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  19. Measuring the End: Heraclitus and Diogenes of Babylon on the Great Year and Ekpyrosis.Christian Vassallo - 2023 - Apeiron 56 (4):643-671.
    This paper first examines surviving testimonies on the doctrine of the Great Year in Heraclitus and attempts to demonstrate the reliability of Aëtius’ version handed down by the mss., according to which the Great Year is equal to 18,000 solar years. On the basis of such evidence it is also possible to newly examine Diogenes of Babylon’s views about this topic. In the second part, the paper better defines the relationship between the Great Year and the theory of cosmic conflagration. (...)
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  20. Il gioco di Eraclito.Jacopo Nero Verani - 2023 - Milano: Mimesis.
    In questo saggio si esamina il frammento B52 di Eraclito di Efeso (“La vita è un fanciullo che gioca, che sposta i pezzi sulla scacchiera: reggimento di un fanciullo”) e se ne mostra l’influenza e la ricorrenza nella storia della filosofia. Dopo una breve introduzione al pensiero eracliteo, si passa all’analisi del frammento in chiave greca attraverso le quattro figure principali che vi compaiono (aiòn, pais, pesseia, basileia). Affrontando una lunga serie di autori diversi che lo hanno studiato (da Filone (...)
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  21. Anthony A. Long. Selfhood and Rationality in Ancient Greek Philosophy: From Heraclitus to Plotinus. New York: Oxford University Press, 2022. [REVIEW]Despina Vertzagia - 2023 - Conatus 8 (1):339-353.
    Anthony A. Long’s recent book, Selfhood and Rationality in Ancient Greek Philosophy: From Heraclitus to Plotinus (2022), is a collection of fourteen essays that explore the themes of selfhood and rationality in ancient Greek philosophy. Long’s book provides an illuminating account of the vast ancient Greek tradition and an engaging tour that begins with pre-Socratic thought and ends with Stoicism and Neoplatonism seeking answers to the multifaceted question of the rational self, its emergence and evolution within Greek antiquity.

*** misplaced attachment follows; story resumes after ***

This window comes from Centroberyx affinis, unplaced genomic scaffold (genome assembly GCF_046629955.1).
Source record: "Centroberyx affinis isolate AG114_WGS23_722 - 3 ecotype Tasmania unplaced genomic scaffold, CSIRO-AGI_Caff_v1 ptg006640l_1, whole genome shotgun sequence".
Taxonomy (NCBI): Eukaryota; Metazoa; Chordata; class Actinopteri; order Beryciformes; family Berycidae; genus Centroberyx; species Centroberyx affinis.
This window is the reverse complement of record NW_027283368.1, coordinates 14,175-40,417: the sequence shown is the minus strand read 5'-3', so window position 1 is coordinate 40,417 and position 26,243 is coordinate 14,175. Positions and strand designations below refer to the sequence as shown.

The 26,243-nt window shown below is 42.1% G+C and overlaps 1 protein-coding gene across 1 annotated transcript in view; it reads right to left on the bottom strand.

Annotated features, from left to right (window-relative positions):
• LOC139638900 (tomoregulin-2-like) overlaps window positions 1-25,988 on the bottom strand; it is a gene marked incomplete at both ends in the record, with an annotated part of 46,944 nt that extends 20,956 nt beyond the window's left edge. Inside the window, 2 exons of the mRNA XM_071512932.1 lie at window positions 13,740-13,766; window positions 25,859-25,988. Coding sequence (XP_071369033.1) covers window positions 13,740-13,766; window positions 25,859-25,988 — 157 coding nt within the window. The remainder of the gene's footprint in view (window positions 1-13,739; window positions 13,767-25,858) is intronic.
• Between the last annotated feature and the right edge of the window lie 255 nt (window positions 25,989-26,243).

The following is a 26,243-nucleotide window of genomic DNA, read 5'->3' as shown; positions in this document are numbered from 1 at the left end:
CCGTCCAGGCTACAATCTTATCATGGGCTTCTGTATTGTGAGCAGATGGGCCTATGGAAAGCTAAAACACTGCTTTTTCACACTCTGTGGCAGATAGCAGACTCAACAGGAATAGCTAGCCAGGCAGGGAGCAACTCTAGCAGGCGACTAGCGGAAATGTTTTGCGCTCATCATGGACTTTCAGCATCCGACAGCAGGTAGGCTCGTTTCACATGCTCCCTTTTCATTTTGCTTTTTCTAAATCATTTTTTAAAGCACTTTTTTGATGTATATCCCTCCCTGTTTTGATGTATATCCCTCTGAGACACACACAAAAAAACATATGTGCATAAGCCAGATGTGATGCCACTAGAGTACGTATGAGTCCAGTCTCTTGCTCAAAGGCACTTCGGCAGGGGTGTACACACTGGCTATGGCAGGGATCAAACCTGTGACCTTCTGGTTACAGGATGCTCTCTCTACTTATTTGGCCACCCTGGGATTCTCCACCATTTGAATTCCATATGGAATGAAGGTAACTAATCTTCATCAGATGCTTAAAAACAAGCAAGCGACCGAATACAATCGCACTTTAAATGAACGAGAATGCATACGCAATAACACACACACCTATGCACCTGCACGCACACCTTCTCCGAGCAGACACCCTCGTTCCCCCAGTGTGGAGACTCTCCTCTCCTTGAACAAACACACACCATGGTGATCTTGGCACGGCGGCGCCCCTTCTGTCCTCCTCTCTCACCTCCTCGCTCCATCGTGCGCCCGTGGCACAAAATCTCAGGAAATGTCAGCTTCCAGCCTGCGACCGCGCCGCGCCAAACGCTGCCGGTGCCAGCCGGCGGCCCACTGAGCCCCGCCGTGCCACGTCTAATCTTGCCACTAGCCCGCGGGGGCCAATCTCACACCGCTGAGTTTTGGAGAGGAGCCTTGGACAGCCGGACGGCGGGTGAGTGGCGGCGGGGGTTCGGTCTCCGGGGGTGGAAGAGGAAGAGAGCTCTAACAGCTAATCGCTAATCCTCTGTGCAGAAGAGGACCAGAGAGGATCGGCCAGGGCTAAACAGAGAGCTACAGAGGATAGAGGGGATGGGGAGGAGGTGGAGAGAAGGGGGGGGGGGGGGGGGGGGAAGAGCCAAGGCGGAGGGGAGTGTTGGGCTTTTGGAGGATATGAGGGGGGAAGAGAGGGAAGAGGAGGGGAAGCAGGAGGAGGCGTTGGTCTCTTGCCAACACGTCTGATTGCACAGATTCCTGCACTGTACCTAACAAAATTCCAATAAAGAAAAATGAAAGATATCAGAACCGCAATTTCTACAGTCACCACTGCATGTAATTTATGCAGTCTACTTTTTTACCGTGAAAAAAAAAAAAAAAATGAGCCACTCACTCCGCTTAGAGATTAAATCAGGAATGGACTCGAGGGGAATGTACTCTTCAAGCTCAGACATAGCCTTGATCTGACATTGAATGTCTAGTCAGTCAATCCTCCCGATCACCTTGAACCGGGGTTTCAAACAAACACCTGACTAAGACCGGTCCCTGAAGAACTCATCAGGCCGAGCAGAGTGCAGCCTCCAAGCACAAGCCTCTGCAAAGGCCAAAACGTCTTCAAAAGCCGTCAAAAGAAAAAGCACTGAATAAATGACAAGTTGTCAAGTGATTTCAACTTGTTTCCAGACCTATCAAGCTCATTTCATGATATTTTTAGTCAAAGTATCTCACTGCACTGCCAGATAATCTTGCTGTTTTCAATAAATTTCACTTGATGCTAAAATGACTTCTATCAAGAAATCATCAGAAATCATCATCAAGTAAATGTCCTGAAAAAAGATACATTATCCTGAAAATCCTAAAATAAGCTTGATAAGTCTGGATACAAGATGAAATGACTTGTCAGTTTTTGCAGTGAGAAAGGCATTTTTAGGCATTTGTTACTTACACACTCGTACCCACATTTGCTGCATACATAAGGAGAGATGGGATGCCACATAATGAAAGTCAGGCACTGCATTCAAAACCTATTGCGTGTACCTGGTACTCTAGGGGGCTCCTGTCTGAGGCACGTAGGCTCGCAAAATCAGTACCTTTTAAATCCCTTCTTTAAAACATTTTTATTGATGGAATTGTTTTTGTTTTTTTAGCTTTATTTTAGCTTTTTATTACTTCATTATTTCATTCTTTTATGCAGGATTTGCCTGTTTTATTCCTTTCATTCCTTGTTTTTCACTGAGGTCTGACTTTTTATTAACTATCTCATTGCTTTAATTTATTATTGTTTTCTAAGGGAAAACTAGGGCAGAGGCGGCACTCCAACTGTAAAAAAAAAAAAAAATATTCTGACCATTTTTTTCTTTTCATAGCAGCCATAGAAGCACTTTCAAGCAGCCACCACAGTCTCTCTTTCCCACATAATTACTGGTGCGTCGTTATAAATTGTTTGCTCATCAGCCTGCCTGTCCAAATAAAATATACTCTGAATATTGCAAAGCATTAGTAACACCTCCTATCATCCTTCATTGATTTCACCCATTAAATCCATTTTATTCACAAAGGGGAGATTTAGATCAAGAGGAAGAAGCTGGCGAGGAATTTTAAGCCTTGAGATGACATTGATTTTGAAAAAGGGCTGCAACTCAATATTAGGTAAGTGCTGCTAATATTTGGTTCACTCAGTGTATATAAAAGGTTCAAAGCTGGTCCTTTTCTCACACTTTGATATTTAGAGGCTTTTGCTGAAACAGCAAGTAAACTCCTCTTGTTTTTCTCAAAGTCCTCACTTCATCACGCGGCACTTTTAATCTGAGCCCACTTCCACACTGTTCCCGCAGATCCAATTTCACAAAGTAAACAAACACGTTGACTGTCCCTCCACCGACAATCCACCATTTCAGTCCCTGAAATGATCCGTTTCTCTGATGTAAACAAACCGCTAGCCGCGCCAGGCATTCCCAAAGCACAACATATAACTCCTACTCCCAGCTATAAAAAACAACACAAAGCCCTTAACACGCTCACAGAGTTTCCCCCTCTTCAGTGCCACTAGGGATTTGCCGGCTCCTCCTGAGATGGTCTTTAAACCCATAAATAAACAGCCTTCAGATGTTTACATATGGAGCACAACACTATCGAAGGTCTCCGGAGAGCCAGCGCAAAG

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  22. Anaximander and his «Apeiron».Е. А Игнатенко - 2023 - Siberian Journal of Philosophy 21 (2):104-112.
    The reconstruction of the teachings of Аnaximander about the origin of the world is based on the analysis of his practical attempts to simulate some natural phenomena and invent devices or scientific instruments that explain and predict some meteorological events. The Earth rests in equilibrium not only because of its location in the center of the Universe, but also because it is «supported» by the «shell» of «ἀήρ». In the formation of the world, due to the eternal circular motion, from (...)
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  23. Heraclitus on Principles: A Stoic Lemma in Aëtius?Max Bergamo - 2022 - In Andreas Lammer & Mareike Jas (eds.), Received Opinions: Doxography in Antiquity and the Islamic World. Brill.
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  24. Héraclite, le sujet.Jean François Billeter - 2022 - Paris IVe: Éditions Allia.
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  25. Thales – the ‘first philosopher’? A troubled chapter in the historiography of philosophy.Lea Cantor - 2022 - British Journal for the History of Philosophy 30 (5):727-750.
    It is widely believed that the ancient Greeks thought that Thales was the first philosopher, and that they therefore maintained that philosophy had a Greek origin. This paper challenges these assumptions, arguing that most ancient Greek thinkers who expressed views about the history and development of philosophy rejected both positions. I argue that not even Aristotle presented Thales as the first philosopher, and that doing so would have undermined his philosophical commitments and interests. Beyond Aristotle, the view that Thales was (...)
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  26. The Dynamic Conception of Being in the First Philosophers and the Notion of φύσις.Nestor-Luis Cordero - 2022 - Journal of Ancient Philosophy 16 (2):1-23.
    According to Aristotle, the "object" of study of the first philosophers was the φύσις. Even though the term appears for the first time in Heraclitus, the early answers to the question "what is the 'being' of τὰ ὄντα" present already it as a source of active and dynamic life, according to the etymology of φύσις. This is the meaning in Homer (Od. X.303), and this is also the case of water (Thales), air (Anaximenes), and the γόνιμα contained in the φύσις (...)